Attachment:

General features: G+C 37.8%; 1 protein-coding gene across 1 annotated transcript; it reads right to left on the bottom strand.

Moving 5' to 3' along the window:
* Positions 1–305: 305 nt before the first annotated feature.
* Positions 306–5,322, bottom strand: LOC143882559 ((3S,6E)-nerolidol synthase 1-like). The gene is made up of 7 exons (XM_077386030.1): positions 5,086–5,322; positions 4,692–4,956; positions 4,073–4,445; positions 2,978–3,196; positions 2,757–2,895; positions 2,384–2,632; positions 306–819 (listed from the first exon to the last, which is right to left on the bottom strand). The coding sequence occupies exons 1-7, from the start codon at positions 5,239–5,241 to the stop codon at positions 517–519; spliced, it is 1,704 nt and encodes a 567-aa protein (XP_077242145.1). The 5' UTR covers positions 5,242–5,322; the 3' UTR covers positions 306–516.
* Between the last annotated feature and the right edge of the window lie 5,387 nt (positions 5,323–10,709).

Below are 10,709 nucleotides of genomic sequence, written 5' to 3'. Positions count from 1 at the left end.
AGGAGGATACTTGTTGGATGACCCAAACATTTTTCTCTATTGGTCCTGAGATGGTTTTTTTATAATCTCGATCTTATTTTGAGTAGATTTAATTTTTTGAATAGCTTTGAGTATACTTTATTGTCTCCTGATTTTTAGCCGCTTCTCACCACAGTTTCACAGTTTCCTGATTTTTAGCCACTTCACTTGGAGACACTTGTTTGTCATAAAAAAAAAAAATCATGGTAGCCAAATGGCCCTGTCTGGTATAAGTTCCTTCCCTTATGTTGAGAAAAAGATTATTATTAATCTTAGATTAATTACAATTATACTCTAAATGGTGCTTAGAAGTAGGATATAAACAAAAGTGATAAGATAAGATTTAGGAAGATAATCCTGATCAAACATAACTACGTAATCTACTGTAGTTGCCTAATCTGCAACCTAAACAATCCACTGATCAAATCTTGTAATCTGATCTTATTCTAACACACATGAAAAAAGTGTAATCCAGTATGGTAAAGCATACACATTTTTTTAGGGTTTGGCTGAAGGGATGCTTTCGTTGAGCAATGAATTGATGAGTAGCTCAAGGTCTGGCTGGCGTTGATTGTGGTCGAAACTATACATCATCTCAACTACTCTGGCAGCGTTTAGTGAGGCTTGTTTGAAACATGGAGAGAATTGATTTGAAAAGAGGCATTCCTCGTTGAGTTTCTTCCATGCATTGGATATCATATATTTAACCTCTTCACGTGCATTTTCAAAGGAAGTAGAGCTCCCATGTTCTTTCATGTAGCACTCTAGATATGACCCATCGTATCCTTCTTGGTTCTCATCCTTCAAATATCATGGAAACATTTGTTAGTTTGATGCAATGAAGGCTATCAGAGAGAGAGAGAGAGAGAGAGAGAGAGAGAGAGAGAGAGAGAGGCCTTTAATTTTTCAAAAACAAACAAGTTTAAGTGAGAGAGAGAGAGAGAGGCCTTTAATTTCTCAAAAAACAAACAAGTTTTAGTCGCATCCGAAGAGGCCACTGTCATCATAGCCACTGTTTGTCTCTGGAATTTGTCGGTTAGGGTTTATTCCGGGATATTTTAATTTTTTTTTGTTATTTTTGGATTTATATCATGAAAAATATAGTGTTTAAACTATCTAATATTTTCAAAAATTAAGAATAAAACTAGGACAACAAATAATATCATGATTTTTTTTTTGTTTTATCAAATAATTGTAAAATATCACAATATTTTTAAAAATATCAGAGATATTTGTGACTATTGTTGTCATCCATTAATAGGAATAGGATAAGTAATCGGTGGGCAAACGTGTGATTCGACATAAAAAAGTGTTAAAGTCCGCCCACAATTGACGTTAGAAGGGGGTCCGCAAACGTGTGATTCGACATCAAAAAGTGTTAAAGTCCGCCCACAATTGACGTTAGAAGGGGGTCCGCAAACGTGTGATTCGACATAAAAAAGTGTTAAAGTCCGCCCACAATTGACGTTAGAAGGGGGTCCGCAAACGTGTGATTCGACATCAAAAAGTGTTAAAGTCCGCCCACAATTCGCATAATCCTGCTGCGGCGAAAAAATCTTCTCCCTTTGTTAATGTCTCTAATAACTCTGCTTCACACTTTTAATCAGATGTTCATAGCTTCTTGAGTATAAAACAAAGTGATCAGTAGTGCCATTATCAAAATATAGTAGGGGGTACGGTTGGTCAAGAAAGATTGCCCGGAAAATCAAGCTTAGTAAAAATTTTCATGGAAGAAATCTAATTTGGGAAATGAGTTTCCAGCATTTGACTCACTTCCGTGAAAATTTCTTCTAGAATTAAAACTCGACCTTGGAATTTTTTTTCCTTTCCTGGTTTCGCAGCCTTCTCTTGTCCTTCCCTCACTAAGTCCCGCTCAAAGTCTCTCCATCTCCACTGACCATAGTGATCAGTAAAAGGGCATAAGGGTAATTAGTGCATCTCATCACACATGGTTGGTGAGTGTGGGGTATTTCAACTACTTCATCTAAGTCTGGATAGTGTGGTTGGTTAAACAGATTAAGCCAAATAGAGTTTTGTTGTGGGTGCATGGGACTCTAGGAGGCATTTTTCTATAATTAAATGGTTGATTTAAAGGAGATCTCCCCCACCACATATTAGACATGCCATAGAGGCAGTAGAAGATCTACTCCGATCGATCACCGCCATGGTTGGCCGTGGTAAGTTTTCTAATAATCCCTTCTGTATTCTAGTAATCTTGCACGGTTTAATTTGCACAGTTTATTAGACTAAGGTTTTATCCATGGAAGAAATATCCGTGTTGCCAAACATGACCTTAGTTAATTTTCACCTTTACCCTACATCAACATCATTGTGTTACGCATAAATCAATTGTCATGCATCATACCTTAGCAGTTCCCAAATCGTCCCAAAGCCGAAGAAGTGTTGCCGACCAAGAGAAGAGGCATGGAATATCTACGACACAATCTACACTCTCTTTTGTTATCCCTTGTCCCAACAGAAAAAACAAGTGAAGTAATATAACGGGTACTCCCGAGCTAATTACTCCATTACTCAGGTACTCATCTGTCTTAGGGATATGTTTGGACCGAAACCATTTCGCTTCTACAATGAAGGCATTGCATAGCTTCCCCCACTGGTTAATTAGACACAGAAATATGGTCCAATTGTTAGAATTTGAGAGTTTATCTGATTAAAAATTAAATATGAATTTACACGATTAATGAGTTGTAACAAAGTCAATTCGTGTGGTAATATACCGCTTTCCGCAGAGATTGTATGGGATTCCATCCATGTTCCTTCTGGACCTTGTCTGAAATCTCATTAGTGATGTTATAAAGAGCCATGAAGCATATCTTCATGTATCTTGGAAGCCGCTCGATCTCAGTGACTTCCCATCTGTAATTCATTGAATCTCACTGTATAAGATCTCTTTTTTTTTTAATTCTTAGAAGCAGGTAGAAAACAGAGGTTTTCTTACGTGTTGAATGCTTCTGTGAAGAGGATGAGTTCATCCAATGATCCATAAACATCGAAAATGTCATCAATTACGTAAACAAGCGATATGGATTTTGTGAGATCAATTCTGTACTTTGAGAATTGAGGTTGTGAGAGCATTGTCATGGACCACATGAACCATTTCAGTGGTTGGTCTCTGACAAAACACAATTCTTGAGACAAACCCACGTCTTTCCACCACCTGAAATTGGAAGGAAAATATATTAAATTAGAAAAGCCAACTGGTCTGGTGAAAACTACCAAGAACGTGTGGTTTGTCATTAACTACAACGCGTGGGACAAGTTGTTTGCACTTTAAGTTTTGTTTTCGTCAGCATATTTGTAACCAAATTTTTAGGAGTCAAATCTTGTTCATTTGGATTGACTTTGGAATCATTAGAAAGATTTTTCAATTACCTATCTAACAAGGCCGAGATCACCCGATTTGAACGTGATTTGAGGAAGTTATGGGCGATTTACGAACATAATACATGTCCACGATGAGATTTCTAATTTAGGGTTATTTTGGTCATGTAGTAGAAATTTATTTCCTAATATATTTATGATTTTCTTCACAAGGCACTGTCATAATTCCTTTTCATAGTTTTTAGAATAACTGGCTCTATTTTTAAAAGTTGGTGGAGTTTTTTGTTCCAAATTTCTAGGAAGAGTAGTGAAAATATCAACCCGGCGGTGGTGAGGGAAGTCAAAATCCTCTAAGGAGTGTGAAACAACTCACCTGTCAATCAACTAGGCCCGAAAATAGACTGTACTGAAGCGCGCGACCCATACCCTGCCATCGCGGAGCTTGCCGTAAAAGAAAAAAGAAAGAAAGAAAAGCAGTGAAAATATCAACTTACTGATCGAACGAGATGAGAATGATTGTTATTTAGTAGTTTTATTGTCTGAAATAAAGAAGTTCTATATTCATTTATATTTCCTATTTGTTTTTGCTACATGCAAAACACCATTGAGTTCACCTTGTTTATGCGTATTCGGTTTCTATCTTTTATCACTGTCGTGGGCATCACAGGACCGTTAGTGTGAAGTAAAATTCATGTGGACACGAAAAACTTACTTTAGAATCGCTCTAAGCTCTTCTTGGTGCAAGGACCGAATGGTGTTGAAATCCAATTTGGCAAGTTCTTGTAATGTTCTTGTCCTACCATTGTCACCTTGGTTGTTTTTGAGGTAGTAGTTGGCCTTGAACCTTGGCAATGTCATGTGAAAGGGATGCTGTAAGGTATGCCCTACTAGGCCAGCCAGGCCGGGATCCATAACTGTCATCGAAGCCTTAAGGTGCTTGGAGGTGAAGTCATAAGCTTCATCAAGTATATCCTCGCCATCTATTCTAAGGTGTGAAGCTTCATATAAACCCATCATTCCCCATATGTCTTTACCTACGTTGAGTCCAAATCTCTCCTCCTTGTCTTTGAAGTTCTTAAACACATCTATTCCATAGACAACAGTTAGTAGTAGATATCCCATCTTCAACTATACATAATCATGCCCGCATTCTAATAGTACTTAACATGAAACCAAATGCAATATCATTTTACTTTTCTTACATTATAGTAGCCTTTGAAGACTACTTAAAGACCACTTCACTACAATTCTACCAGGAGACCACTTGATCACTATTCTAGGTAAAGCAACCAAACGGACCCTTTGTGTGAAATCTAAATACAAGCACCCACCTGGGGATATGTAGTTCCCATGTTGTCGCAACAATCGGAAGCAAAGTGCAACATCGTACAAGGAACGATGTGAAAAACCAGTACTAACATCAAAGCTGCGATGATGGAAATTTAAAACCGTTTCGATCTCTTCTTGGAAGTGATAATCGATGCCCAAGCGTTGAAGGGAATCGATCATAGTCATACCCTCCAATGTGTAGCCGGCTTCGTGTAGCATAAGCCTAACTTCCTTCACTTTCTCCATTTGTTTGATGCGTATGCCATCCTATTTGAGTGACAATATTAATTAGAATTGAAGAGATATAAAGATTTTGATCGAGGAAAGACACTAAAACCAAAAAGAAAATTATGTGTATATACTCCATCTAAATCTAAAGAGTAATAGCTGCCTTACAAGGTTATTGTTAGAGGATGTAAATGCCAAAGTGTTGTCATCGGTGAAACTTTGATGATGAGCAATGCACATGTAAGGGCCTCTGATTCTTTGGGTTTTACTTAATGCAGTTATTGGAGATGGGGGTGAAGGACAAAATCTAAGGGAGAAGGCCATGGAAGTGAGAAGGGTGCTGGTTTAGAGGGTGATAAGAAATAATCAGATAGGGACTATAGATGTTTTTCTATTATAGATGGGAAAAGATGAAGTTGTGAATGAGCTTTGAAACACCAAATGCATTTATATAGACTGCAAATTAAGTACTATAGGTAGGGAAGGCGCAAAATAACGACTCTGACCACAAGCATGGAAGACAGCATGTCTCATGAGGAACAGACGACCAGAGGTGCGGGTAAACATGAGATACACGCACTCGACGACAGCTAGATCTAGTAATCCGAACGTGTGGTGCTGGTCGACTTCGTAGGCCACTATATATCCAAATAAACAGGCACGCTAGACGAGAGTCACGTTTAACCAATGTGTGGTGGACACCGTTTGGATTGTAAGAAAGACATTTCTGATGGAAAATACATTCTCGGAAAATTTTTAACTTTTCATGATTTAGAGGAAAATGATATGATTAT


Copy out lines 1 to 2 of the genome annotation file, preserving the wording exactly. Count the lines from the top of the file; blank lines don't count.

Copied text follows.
General features: G+C 37.8%; 1 protein-coding gene across 1 annotated transcript; it reads right to left on the bottom strand.

Moving 5' to 3' along the window: